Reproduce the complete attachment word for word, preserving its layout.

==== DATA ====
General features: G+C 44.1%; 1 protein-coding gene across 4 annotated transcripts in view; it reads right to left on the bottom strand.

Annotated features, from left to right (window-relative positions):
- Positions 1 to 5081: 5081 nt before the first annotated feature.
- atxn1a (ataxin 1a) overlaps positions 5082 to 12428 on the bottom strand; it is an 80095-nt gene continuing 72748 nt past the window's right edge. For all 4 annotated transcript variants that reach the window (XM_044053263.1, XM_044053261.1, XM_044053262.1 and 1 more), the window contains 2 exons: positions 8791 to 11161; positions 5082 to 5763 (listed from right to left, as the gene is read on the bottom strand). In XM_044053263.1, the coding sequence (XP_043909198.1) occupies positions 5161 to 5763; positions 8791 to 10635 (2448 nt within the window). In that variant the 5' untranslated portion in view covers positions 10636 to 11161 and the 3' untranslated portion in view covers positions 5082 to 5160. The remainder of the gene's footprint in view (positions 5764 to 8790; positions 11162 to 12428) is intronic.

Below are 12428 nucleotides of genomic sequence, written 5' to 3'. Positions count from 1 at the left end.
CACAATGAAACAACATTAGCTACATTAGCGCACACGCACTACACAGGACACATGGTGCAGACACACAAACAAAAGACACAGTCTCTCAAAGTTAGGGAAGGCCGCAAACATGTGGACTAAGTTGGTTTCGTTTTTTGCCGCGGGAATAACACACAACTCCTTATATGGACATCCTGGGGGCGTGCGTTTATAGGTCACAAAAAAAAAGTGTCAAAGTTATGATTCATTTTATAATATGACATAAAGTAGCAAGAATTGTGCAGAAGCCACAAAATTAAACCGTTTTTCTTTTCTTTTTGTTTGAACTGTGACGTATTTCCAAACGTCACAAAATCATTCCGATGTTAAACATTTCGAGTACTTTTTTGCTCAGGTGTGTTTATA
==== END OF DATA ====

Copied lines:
General features: G+C 44.1%; 1 protein-coding gene across 4 annotated transcripts in view; it reads right to left on the bottom strand.

Annotated features, from left to right (window-relative positions):
- Positions 1 to 5081: 5081 nt before the first annotated feature.
- atxn1a (ataxin 1a) overlaps positions 5082 to 12428 on the bottom strand; it is an 80095-nt gene continuing 72748 nt past the window's right edge. For all 4 annotated transcript variants that reach the window (XM_044053263.1, XM_044053261.1, XM_044053262.1 and 1 more), the window contains 2 exons: positions 8791 to 11161; positions 5082 to 5763 (listed from right to left, as the gene is read on the bottom strand). In XM_044053263.1, the coding sequence (XP_043909198.1) occupies positions 5161 to 5763; positions 8791 to 10635 (2448 nt within the window). In that variant the 5' untranslated portion in view covers positions 10636 to 11161 and the 3' untranslated portion in view covers positions 5082 to 5160. The remainder of the gene's footprint in view (positions 5764 to 8790; positions 11162 to 12428) is intronic.

Below are 12428 nucleotides of genomic sequence, written 5' to 3'. Positions count from 1 at the left end.
CACAATGAAACAACATTAGCTACATTAGCGCACACGCACTACACAGGACACATGGTGCAGACACACAAACAAAAGACACAGTCTCTCAAAGTTAGGGAAGGCCGCAAACATGTGGACTAAGTTGGTTTCGTTTTTTGCCGCGGGAATAACACACAACTCCTTATATGGACATCCTGGGGGCGTGCGTTTATAGGTCACAAAAAAAAAGTGTCAAAGTTATGATTCATTTTATAATATGACATAAAGTAGCAAGAATTGTGCAGAAGCCACAAAATTAAACCGTTTTTCTTTTCTTTTTGTTTGAACTGTGACGTATTTCCAAACGTCACAAAATCATTCCGATGTTAAACATTTCGAGTACTTTTTTGCTCAGGTGTGTTTATA